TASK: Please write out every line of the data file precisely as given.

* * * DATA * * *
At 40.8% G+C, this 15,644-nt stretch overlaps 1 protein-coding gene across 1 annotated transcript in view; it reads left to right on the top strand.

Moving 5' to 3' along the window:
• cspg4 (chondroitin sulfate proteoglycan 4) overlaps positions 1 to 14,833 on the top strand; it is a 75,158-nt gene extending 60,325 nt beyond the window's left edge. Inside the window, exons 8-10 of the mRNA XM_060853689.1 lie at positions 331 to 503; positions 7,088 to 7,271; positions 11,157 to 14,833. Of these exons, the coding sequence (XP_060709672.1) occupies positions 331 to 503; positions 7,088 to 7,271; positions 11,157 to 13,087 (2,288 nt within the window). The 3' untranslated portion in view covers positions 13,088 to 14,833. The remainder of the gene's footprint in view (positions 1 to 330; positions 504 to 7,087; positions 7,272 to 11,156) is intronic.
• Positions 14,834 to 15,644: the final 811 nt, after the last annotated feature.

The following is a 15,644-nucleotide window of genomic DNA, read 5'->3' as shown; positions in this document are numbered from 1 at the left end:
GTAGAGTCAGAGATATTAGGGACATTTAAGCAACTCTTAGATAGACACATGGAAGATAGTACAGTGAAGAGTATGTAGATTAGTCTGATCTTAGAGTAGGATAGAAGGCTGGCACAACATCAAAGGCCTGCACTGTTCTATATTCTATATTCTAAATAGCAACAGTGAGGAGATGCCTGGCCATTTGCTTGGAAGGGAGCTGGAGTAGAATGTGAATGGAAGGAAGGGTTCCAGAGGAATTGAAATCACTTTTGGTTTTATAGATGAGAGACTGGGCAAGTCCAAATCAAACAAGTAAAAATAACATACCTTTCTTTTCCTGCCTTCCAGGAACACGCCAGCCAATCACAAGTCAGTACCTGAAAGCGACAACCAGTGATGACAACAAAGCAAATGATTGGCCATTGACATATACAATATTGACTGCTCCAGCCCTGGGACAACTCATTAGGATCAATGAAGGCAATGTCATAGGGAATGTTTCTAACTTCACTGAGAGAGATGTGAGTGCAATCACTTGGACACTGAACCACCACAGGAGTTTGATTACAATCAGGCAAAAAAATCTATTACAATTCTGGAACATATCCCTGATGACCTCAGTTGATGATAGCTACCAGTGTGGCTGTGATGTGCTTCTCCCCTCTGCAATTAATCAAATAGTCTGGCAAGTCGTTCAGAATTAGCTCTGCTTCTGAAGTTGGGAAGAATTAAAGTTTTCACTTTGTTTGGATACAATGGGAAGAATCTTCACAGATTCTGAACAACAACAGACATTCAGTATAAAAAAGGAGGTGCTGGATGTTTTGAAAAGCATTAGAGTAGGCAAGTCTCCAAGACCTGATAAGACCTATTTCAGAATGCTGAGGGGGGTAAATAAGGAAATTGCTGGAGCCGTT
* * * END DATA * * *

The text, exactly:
At 40.8% G+C, this 15,644-nt stretch overlaps 1 protein-coding gene across 1 annotated transcript in view; it reads left to right on the top strand.

Moving 5' to 3' along the window:
• cspg4 (chondroitin sulfate proteoglycan 4) overlaps positions 1 to 14,833 on the top strand; it is a 75,158-nt gene extending 60,325 nt beyond the window's left edge. Inside the window, exons 8-10 of the mRNA XM_060853689.1 lie at positions 331 to 503; positions 7,088 to 7,271; positions 11,157 to 14,833. Of these exons, the coding sequence (XP_060709672.1) occupies positions 331 to 503; positions 7,088 to 7,271; positions 11,157 to 13,087 (2,288 nt within the window). The 3' untranslated portion in view covers positions 13,088 to 14,833. The remainder of the gene's footprint in view (positions 1 to 330; positions 504 to 7,087; positions 7,272 to 11,156) is intronic.
• Positions 14,834 to 15,644: the final 811 nt, after the last annotated feature.

The following is a 15,644-nucleotide window of genomic DNA, read 5'->3' as shown; positions in this document are numbered from 1 at the left end:
GTAGAGTCAGAGATATTAGGGACATTTAAGCAACTCTTAGATAGACACATGGAAGATAGTACAGTGAAGAGTATGTAGATTAGTCTGATCTTAGAGTAGGATAGAAGGCTGGCACAACATCAAAGGCCTGCACTGTTCTATATTCTATATTCTAAATAGCAACAGTGAGGAGATGCCTGGCCATTTGCTTGGAAGGGAGCTGGAGTAGAATGTGAATGGAAGGAAGGGTTCCAGAGGAATTGAAATCACTTTTGGTTTTATAGATGAGAGACTGGGCAAGTCCAAATCAAACAAGTAAAAATAACATACCTTTCTTTTCCTGCCTTCCAGGAACACGCCAGCCAATCACAAGTCAGTACCTGAAAGCGACAACCAGTGATGACAACAAAGCAAATGATTGGCCATTGACATATACAATATTGACTGCTCCAGCCCTGGGACAACTCATTAGGATCAATGAAGGCAATGTCATAGGGAATGTTTCTAACTTCACTGAGAGAGATGTGAGTGCAATCACTTGGACACTGAACCACCACAGGAGTTTGATTACAATCAGGCAAAAAAATCTATTACAATTCTGGAACATATCCCTGATGACCTCAGTTGATGATAGCTACCAGTGTGGCTGTGATGTGCTTCTCCCCTCTGCAATTAATCAAATAGTCTGGCAAGTCGTTCAGAATTAGCTCTGCTTCTGAAGTTGGGAAGAATTAAAGTTTTCACTTTGTTTGGATACAATGGGAAGAATCTTCACAGATTCTGAACAACAACAGACATTCAGTATAAAAAAGGAGGTGCTGGATGTTTTGAAAAGCATTAGAGTAGGCAAGTCTCCAAGACCTGATAAGACCTATTTCAGAATGCTGAGGGGGGTAAATAAGGAAATTGCTGGAGCCGTT